David Hicks

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For the American chaplain, see David Hicks (chaplain). For the British interior designer, see David Nightingale Hicks.
David Hicks
David Hicks.jpg
David Hicks speaking in 2012
Born (1975-08-07) 7 August 1975 (age 38)
Adelaide, South Australia
Nationality Australian
Criminal charge
Providing material support for terrorism (charged in 2007)
Criminal penalty
7-year jail sentence, suspending all but 9 months
Criminal status
Released
Spouse(s) Aloysia Hicks (née Brooks)
Parents Terry and Susan Hicks
Conviction(s) Guilty (2007)

David Matthew Hicks (born 7 August 1975) is an Australian who was convicted by the United States Guantanamo military commission under the Military Commissions Act of 2006, on charges of providing material support for terrorism. Hicks was detained by the United States in Guantanamo Bay detention camp from 2001 until 2007 following earlier para-military training at Al Farouq training camp in Afghanistan during 2001.[1]

Hicks became one of the first people charged[2][3] and subsequently convicted under the Military Commissions Act. There was widespread Australian and international criticism and political controversy over Hicks' treatment, the evidence tendered against him, his trial outcome, and the newly created legal system under which he was prosecuted.[4][5][6] In October 2012 the United States Court of Appeals ruled that the charge under which Hicks had been convicted was invalid because the law did not exist at the time of the alleged offence, and it could not be applied retrospectively.[7]

Earlier, during 1999, Hicks converted to Islam[1] and took the name Muhammed Dawood.[8] He was later reported to have been publicly denounced due to his lack of religious observance.[9] Hicks was captured in Afghanistan in December 2001 by the Afghan Northern Alliance and sold for a US$5,000 bounty to the United States military.[10][8] He was transported to Guantanamo Bay where he was designated an enemy combatant.[11] He alleges that during his detention, he was tortured.[12][13] The United States first filed charges against Hicks in 2004[14] under a military commission system newly created by Presidential Order.[15] Those proceedings failed in 2006 when the Supreme Court of the United States ruled, in Hamdan v. Rumsfeld, that the military commission system was unconstitutional. The military commission system was re-established by an act of the United States Congress.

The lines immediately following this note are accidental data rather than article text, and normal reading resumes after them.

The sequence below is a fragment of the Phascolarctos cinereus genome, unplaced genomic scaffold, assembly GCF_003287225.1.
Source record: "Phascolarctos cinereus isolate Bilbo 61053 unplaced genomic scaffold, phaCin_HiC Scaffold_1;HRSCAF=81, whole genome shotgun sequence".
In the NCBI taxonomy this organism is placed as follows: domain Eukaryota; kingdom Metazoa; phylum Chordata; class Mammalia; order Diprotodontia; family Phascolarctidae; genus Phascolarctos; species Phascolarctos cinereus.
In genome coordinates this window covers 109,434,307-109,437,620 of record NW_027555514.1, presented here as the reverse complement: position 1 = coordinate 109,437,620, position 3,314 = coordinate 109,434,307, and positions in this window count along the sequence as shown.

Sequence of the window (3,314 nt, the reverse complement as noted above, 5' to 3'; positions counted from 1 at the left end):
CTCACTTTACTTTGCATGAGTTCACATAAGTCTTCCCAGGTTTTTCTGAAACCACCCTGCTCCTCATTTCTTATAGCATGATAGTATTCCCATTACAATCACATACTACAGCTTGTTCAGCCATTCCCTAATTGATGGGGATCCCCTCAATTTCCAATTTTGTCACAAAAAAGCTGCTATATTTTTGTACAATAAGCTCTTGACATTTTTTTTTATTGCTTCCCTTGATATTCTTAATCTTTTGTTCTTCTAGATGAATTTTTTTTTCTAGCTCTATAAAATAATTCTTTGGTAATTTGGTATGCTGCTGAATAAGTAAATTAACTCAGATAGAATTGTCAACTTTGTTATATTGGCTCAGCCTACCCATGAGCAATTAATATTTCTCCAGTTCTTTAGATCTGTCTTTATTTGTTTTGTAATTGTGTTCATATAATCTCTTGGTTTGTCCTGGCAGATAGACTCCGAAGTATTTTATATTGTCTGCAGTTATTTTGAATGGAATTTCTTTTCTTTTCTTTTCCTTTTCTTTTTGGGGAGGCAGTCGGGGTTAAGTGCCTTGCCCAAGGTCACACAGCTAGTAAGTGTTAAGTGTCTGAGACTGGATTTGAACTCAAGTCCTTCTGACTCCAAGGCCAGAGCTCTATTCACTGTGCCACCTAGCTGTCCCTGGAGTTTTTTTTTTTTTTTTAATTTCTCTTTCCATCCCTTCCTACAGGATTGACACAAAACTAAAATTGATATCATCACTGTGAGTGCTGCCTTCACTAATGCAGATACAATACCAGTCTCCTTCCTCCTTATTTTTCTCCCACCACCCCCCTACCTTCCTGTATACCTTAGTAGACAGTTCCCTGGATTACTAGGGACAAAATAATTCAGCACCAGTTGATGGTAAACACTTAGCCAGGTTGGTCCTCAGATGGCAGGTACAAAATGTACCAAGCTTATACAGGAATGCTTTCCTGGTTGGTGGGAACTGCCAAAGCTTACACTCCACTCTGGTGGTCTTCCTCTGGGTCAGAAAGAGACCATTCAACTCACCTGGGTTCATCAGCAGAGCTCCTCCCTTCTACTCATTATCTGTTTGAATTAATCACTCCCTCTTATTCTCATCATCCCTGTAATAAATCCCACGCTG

Revised charges were filed against Hicks in February 2007 before a new commission under the new act.[2][3] The following month, in accordance with a pre-trial agreement struck with convening authority Judge Susan J. Crawford, Hicks entered an Alford plea to a single newly codified charge of providing material support for terrorism. Hicks's legal team attributed his acceptance of the plea bargain to his "desperation for release from Guantanamo" and duress under "instances of severe beatings, sleep deprivation and other conditions of detention that contravene international human rights norms."

In April 2007, Hicks was returned to Australia to serve the remaining nine months of a suspended seven-year sentence. During this period, he was precluded from all media contact. There was criticism that the government delayed his release until after the 2007 Australian election.[16] Colonel Morris Davis, the former Pentagon chief prosecutor, later alleged political interference in the case by the Bush administration in the United States and the Howard government in Australia.[17] He said that Hicks should not have been prosecuted.[5]

Hicks served his term in Adelaide's Yatala Labour Prison and was released under a control order on 29 December 2007. The control order expired in December 2008. Now married, Hicks lives in Sydney and has written an autobiography.

Early life[edit]

David Hicks was born in Adelaide, South Australia,[18] to Terry Hicks and Susan Hicks. His parents separated when he was ten years old, and his father later remarried. He has a half sister.[6][19][20]

Described by his father as "a typical boy who couldn't settle down" and by his former school principal as one of "the most troublesome kids", Hicks reportedly experimented with alcohol and drugs as a teenager and was expelled from Smithfield Plains High school in 1990 at age 14.[21] Before turning 15, Hicks was given dispensation by his father from attending school. His former partner has claimed that Hicks turned to criminal activity, including vehicle theft, allegedly in order to feed himself, although no adult criminal record was ever recorded for this.[6][22]

Hicks moved between various jobs, including factory work and working at a series of outback cattle stations in the Northern Territory, Queensland and South Australia.[23]

Marriage and family[edit]